A glistening train, in the Catalan colours of yellow and red has meandered its way through the French Pyrenees near the Spanish border, connecting remote and isolated mountain villages for over a century.
Le petit train jaune travels through stunning alpine scenery via small villages frozen in time over towering bridges and tunnels dug through the mountainside.
The train departs from the UNESCO heritage-listed medieval village of Villefrance-de-Confluent. Fort Liberia overlooks the small town offering a stunning view of the boomerang-shaped Villefrance. The town boasts tiny stone houses, narrow streets and intact medieval defensive walls that protected Villefrance for centuries from the marauding Spanish. Protecting the population from the evil mountain spirits, The village has lots of witches and broomstick models dangling from doorways and shop windows.
While chilly at first, the train includes two open carriages called les bains (the baths) that gushes with fresh mountain air. It is the best way to witness the engineering marvel (built before World War 1) of cutting a line through this mountainous countryside. The track twists and turns between mountains, plunging into the inky darkness of a tunnel when no other paths are available. Several times throughout the journey, the train travels high via viaducts and bridges over the heavily wooded valley floor, including the vertigo-inducing Séjourné Viaduct with its dramatic double-decker arching.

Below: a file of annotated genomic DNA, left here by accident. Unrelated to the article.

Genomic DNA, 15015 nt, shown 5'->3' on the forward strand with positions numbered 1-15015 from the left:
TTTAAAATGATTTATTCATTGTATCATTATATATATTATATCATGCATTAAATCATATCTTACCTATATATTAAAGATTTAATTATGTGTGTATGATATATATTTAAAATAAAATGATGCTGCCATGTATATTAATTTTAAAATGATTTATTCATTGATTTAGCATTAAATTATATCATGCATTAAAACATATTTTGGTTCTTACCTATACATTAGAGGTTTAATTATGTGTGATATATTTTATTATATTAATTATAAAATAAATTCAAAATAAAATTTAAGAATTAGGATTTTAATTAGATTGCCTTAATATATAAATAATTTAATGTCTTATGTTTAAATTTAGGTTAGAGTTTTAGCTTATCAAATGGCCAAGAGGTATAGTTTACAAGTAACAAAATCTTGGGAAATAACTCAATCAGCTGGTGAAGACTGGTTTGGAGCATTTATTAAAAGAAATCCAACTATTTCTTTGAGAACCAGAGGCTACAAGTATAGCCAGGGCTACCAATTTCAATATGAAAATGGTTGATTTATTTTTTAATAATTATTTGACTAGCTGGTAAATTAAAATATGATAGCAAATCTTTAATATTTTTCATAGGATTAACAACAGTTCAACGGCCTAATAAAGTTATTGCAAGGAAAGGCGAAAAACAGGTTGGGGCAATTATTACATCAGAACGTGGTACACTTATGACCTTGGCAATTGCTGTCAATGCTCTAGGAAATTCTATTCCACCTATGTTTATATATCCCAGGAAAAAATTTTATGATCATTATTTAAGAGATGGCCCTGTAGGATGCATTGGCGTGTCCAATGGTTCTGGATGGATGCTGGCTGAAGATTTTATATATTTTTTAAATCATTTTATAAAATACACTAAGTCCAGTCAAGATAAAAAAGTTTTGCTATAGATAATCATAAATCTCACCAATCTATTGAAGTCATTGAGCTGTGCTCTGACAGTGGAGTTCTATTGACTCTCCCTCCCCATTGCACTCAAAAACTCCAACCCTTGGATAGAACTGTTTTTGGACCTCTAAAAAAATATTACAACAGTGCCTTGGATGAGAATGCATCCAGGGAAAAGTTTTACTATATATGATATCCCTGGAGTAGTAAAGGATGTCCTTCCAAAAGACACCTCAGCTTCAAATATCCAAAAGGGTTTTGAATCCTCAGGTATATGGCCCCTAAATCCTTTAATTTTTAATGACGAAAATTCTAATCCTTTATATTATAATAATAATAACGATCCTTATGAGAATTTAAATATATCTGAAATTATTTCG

Small stations whisk past, the train only stopping at more major locations unless signalled from a passenger to stop. Most travellers stay on the train for the entire return journey. The striking village of Olette features tall narrow houses that clung to the cliff edges with the confidence of mountain lions. Several of the villages appear unchanged in centuries, their grey stony houses having weathered numerous harsh winters.
Powered by an electric current along a third rail produced by a hydro plant from a nearby dam, the train can even claim green credentials. The power is required as the train steadily clambers up to Bolquère-Eyne, France’s highest rail station at almost 1600 metres.
Reassuringly, as the little yellow train crosses a mountain plateau and rolls down into the final stop at Latour-de-Carol, the train boasts three separate braking systems each capable of stopping the train alone. The train travels through lush verdant farmlands, dotted with caramel-coloured cows and large rolls of hay readying for the harsh mountain winters.
Insider travel tip:
I’d recommend getting off at Bourg-Madam (the last stop of Latour-de-Carol is fairly uninteresting), three stops before the end, walk through scenic grassy surrounds for around half an hour (up hill) across the Spanish border to the quaint town of Puigcerdà, featuring an historic belltower. There is enough time to return and reboard the train on its return leg.
Available on rail passes as part of the French rail system, the Yellow Train offers an uplifting and relaxing day among superb mountain scenery and tiny medieval villages of yesteryear.